We knew that day lilies were not a good idea for cats, but thought that calla lilies might work for dogs, especially after we saw the beautiful pink one at the garden center. Nope. They can cause burning, irritation of the mouth, tongue and lips, and excessive drooling. Sheila sighed and put the pot back on the bench.
Unfortunately, we discovered that peonies are a bad idea for dogs because eating the flowers can cause vomiting, diarrhea, and depression. I was a little surprised at depression being listed as a symptom, but then if the poor dog gets sick…I guess that would be an issue while he mopes around recovering. We solved our problem by fencing the peony area. Hammett has been trained to avoid fences.
Everybody in the family knows that the garden is a work in progress, especially since the wet weather more or less drowned a few specimens. With that in mind, the cousins bring us small plants or clippings whenever they stop by. We’ve enjoyed expanding the flower beds, but one gift was a well-meaning near mistake. Hibiscus
also causes vomiting, diarrhea, and nausea. After we heard about the problems, we planted it next to the peonies, behind the fence.
We love mums in every color and variety. We know they cause vomiting, diarrhea, and even incoordination, but we have planted them in an area of the yard where Hammett never goes. A black snake lives a few feet from there and ever since Hammett first saw the snake and jumped about ten feet straight back, he stays far away from that part of the property. The snake is happy, Hammett is happy, and we get mums in the yard. Win-win-win.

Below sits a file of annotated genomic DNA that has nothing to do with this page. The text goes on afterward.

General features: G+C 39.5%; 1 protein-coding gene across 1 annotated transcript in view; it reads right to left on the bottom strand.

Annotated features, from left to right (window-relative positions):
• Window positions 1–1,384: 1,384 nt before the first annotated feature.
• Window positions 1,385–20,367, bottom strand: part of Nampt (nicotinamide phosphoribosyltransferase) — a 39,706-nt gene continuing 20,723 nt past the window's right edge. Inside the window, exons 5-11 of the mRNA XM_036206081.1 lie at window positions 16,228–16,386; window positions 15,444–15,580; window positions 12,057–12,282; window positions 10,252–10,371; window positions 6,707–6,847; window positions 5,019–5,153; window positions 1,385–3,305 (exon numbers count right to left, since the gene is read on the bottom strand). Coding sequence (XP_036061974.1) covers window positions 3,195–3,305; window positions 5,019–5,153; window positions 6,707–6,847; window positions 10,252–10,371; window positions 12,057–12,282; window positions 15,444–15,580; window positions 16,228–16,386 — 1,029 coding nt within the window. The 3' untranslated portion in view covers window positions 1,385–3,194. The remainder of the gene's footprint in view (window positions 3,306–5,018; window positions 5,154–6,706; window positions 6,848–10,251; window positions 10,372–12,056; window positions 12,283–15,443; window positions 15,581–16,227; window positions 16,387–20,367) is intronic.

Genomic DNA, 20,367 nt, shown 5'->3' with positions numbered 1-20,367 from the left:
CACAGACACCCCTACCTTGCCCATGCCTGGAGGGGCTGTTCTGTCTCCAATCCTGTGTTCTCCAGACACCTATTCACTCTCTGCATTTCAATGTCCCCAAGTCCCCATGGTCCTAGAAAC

A clematis can cause vomiting and diarrhea, but ours is growing on a porch post, well out of Hammett’s reach.
Our dog friendly flowers – coreopsis, petunias, snapdragons, and cornflowers – are lookin’ good and we have them in spots where Hammett might wander through or snuffle at a bug on the ground. They look pretty and his tummy stays happy.
To read “Don’t Poison the Dogs and Cats” (part 1) click here.
Check with your garden center for information about pet friendly plants.
Click on this link from the ASPCA:
*Photos by Patti Phillips
Sheila is a big mystery buff and last weekend had a chance to attend an event in honor of Agatha Christie. Dame Christie’s crime fiction has been more widely read than any literary work in history, except for the Bible and Shakespeare. Pretty good resume.
One of the facts that Sheila came home bubbling about was that lots of Christie’s books featured poison as the weapon of choice. So, she asked me to find out how common those poisons were during the time that Christie was writing in the mid 1900s.
The answer? Agatha Christie used both common and unusual poisons in her books, some readily available in the garden shed, some found under the kitchen sink and others found only in pharmacies. She had been a real-life nurse during WW1 and had lots of chances to learn about, as well as use, many drugs – some of which could have been poisonous if mixed incorrectly or administered in too high a dose. In Christie’s 66 novels, she killed off over thirty unsuspecting characters with poison, some of which are described below. Her choices were based on what she needed to happen in the plot; did the killer have time to get away or did the storyline require a slow, unsuspicious death?